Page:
In the UK, the benchmark interest rate is set by the Monetary Policy Committee (MPC) of the Bank of England.
Under the recent impact of the global financial crisis, the UK base interest rate fell to its lowest level for over 300 years.
Source: Bank of England – 300-year History
Negative interest rates
The Bank of England policymakers recently said that the domestic economic data was slightly stronger than expected in August of 2020. However, the UK economy is in a state of profound uncertainty due to the coronavirus pandemic with the aggravating factor of Brexit. All this means we are open to negative interest rates and even more QE.
Which means instead of earning interest on the money in our bank accounts, we will have to pay for our money to be in the bank, how times have changed!
Historic major Bank base rate shocks
Black Wednesday is a day many will remember well, September 1992 The UK’s withdrawal from the European Exchange Rate Mechanism (ERM) on 16th September 1992. This was the dreadful day when the base interest rate shot up from 10 per cent to 12% by 10.30 on the same day.
Following the global financial crisis in 2008, Bank of England gradually cut the base rate from 5.5% down to just 0.25% in August 2016 – historically, the lowest interest rate the UK has ever seen.
How does the base rate affect landlords?
This depends if the base rate is going up or down. As we know due to the ERM the interest rates shot up and this led to the property prices going down considerably. However generally on the flip side if the base rate goes down this tends to help the house prices and the economy as a whole.
What are negative interest rates?
A negative base rate means UK banks must pay to keep money on deposit, and it is designed to discourage them from doing this. Bank customers too must pay to hold a bank account, which most of us have experienced.
What is the Bank of England base rate?
The base rate is the interest rate that other high street banks and lenders pay when they borrow from the Bank of England.
When is the next Bank of England base rate meeting?
The (MPC) Monetary Policy Committee meets approximately every 6 weeks to discuss if the base rate should go up or down. Time of crisis they can meet sooner if required.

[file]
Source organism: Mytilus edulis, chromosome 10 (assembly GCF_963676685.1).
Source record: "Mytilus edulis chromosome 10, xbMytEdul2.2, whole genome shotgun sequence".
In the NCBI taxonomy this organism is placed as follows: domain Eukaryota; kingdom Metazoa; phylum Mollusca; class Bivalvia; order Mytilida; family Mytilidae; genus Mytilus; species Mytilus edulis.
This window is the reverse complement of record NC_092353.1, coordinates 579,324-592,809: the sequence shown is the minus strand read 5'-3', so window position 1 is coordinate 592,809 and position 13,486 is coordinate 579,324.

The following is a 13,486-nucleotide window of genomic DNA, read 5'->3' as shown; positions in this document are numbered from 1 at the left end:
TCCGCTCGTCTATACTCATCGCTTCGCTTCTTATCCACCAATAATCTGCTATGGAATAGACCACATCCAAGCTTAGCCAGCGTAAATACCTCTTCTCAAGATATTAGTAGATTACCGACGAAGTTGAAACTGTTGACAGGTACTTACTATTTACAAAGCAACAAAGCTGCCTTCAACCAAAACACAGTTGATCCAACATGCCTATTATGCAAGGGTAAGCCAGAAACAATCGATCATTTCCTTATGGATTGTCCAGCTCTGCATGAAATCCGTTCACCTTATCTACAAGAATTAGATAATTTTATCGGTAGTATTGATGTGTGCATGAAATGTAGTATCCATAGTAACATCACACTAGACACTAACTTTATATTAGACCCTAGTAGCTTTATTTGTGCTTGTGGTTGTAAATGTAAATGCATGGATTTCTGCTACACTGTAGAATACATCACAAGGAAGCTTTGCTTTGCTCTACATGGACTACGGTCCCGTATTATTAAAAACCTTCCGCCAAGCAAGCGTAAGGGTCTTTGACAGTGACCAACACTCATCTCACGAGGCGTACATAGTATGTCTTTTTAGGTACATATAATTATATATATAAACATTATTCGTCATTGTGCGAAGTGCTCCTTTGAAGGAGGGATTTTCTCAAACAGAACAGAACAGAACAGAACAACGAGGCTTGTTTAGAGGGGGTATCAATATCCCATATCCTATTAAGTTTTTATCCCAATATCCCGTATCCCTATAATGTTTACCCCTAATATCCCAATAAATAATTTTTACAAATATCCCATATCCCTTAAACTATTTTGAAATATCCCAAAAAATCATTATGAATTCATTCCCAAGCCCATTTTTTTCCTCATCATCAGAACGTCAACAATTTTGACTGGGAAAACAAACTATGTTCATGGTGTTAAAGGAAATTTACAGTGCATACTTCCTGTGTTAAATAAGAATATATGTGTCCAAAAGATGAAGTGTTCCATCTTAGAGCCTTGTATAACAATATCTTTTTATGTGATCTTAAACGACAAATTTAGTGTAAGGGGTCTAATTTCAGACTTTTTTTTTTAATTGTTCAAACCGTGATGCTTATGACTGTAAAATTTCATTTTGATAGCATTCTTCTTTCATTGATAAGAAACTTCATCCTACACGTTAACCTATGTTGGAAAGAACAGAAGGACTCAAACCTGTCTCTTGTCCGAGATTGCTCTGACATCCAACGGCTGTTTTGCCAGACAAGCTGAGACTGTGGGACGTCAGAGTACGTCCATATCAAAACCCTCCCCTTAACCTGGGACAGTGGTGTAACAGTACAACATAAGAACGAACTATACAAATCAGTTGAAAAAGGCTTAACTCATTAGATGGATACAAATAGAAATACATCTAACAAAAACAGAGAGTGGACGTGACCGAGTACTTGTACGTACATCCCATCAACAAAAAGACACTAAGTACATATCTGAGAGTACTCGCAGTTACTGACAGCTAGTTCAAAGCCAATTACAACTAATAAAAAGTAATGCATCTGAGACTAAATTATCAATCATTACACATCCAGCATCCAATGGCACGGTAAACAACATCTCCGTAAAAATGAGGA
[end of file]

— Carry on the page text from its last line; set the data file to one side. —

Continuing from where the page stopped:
The most recent Bank of England base rate meeting was on 17th September.
The next meeting is scheduled for the 5th November 2020, and the last one of the years is on 17th December 2020.
When does the BoE base rate change?
The Bank of England can change the base rate if required at the Monetary Policy Committee (MPC) meetings.
It is difficult to predict precisely when the Bank of England will change the interest rate.
What is the current base rate?
The Bank of England base rate currently stands at 0.1%.
It dropped from 0.25% to 0.1% on 19th March 2020 to help control the economic shock of coronavirus. The bank of England reduced the base rate from 0.75% to 0.25% one week earlier on 11th March 2020.
How does the base rate affect mortgages?
The UK base rate impacts mortgage interest rates directly. They are essential for anyone who has a mortgage or thinking of getting one.
What Have Mortgage Interest Rates Been in the Past?
The Base Rates have not risen in 10 years due to the weakness in the global financial markets.
The highest the UK base rate has been was 17% in the late 70s when rising wages and oil prices were caused by a surge in inflation. However, the UK base rate, partly due to the ERM was also very high in the early 90s when it averaged around 15%.
Now the UK base rate sits at 0.01%
Will the base rate rise after Brexit?
This is an interesting question, no one knows, so many factors are at play at the same time. We have the uncertainty of COVID-19, which is likely to play some part in the UK base rate.
Source: British Landlords Association
Author:: Sarah Featherstone email@example.com
Date: 10th of October 2020
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